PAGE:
LONDON (Reuters) – British police will get tougher on those who flout rules aimed at stopping the spread of COVID-19 and stricter measures could be brought in, the country’s top officer and the minister responsible for policing said on Tuesday.
Hit by a new highly transmissible strain of the coronavirus, Britain is battling a surge in new infections, hospitalisations and deaths. In parts of London, one in 20 people are now thought to have the disease.
The capital’s police chief Cressida Dick, the country’s most senior officer, said officers would take tougher action to enforce lockdown rules amid concern that some people were continuing to ignore measures to limit social mixing.
“It is preposterous to me that anyone could be unaware of our duty to do all we can to stop the spread of the virus,” Dick wrote in the Times newspaper. “We have been clear that those who breach Covid-19 legislation are increasingly likely to face fines.”
Policing minister Kit Malthouse said the government could consider bringing in even stricter rules if the numbers relating to infections and hospitalisations showed action was necessary.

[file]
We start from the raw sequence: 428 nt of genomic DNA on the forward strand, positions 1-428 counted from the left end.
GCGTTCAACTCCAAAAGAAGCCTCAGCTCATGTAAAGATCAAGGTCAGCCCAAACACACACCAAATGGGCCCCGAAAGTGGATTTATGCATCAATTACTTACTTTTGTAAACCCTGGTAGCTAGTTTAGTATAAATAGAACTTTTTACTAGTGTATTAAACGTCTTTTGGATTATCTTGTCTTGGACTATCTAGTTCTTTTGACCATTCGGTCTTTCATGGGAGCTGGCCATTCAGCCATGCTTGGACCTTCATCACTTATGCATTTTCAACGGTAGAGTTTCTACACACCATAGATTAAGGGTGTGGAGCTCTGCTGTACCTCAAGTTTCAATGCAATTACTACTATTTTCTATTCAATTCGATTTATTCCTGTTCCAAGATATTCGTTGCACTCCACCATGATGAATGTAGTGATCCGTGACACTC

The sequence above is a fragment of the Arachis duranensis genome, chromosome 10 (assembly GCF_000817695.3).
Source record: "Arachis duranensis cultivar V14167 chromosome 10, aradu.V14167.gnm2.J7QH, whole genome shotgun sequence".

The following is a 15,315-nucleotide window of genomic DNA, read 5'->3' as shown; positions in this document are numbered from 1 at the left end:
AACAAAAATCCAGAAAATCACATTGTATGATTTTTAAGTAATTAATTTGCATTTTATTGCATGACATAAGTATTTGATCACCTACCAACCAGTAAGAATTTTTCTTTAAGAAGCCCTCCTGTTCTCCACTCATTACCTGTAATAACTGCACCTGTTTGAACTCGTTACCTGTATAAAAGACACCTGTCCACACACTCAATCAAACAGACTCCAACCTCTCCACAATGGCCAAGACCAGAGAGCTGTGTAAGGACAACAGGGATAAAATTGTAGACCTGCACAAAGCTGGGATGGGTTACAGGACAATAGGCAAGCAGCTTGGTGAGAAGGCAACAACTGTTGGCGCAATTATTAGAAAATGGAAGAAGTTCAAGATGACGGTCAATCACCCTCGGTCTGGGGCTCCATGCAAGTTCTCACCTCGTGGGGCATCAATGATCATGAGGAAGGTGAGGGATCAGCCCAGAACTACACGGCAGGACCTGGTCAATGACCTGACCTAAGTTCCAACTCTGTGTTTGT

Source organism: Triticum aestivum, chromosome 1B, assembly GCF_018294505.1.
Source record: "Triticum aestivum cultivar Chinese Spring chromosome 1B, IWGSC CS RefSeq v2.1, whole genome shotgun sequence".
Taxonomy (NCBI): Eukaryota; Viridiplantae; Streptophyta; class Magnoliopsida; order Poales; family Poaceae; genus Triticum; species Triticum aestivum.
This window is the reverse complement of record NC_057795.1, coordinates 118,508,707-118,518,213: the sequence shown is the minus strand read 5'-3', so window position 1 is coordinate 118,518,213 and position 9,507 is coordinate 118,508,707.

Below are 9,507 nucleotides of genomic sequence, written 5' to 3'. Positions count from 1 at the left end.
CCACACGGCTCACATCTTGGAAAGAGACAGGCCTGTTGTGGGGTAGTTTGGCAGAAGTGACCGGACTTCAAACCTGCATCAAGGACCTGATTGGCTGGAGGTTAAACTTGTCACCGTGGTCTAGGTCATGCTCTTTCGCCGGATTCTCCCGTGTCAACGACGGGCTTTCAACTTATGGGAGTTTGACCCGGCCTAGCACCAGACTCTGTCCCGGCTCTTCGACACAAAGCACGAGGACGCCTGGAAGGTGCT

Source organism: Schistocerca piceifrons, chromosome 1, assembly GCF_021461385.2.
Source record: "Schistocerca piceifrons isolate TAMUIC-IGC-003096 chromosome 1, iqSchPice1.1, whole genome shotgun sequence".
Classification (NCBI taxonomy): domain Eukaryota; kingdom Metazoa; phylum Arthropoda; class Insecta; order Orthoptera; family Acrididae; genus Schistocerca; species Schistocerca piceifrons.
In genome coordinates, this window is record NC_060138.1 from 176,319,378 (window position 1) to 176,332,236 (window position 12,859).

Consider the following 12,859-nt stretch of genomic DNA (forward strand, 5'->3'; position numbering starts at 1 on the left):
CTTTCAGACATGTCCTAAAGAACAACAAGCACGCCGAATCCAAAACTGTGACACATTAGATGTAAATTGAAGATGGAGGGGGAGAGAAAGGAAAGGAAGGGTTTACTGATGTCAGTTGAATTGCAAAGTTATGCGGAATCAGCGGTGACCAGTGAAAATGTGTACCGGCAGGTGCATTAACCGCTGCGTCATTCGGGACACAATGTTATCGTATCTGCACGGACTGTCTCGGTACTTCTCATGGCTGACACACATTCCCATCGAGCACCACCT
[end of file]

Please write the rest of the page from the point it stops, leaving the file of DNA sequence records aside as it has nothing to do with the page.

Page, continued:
“If we’re going to get through this in good shape, and hopefully make sure that this is the last big lockdown of the country, it’s very important that we all stick to the rules,” he told Sky News.
“If we’re going to make sure that this is the last lockdown … we all need to stick by the rules and take it really, really seriously and unfortunately we haven’t seen that in some parts of the country from a minority of people who are frankly letting the rest of us down.”
(Reporting by Sarah Young; writing by Michael Holden; editing by Estelle Shirbon)